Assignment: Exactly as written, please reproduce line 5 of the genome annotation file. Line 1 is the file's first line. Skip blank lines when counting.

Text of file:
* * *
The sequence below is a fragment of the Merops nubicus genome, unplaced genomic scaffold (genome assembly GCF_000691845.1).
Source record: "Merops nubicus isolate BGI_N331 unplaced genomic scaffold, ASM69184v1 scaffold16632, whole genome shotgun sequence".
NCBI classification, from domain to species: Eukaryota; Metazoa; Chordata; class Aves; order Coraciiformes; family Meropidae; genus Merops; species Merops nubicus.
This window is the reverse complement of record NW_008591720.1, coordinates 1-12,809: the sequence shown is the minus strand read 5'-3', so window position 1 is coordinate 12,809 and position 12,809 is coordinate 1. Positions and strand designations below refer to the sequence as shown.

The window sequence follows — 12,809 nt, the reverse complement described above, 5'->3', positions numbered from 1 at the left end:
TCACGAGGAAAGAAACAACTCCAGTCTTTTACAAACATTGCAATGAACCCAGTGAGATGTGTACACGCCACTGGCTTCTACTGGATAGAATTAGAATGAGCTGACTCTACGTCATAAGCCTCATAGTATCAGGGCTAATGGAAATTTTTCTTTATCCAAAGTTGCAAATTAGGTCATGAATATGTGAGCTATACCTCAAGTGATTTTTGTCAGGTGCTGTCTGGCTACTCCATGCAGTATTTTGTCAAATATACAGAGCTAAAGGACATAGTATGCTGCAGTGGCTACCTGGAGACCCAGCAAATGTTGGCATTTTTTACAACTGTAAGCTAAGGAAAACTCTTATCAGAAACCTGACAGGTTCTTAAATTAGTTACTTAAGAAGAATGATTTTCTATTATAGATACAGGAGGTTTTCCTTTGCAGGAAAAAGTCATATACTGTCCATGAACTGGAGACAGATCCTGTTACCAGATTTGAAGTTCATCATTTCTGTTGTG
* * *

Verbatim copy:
The window sequence follows — 12,809 nt, the reverse complement described above, 5'->3', positions numbered from 1 at the left end: